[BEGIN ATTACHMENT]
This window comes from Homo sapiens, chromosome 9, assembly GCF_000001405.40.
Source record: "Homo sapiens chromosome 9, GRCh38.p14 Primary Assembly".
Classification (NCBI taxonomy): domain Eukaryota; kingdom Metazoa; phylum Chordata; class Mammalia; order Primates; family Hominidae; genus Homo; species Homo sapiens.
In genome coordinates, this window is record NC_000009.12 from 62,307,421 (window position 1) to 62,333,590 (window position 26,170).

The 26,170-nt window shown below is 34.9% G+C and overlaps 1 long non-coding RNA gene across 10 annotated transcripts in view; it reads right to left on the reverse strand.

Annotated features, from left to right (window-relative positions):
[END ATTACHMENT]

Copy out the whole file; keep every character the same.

This window comes from Homo sapiens, chromosome 9, assembly GCF_000001405.40.
Source record: "Homo sapiens chromosome 9, GRCh38.p14 Primary Assembly".
Classification (NCBI taxonomy): domain Eukaryota; kingdom Metazoa; phylum Chordata; class Mammalia; order Primates; family Hominidae; genus Homo; species Homo sapiens.
In genome coordinates, this window is record NC_000009.12 from 62,307,421 (window position 1) to 62,333,590 (window position 26,170).

The 26,170-nt window shown below is 34.9% G+C and overlaps 1 long non-coding RNA gene across 10 annotated transcripts in view; it reads right to left on the reverse strand.

Annotated features, from left to right (window-relative positions):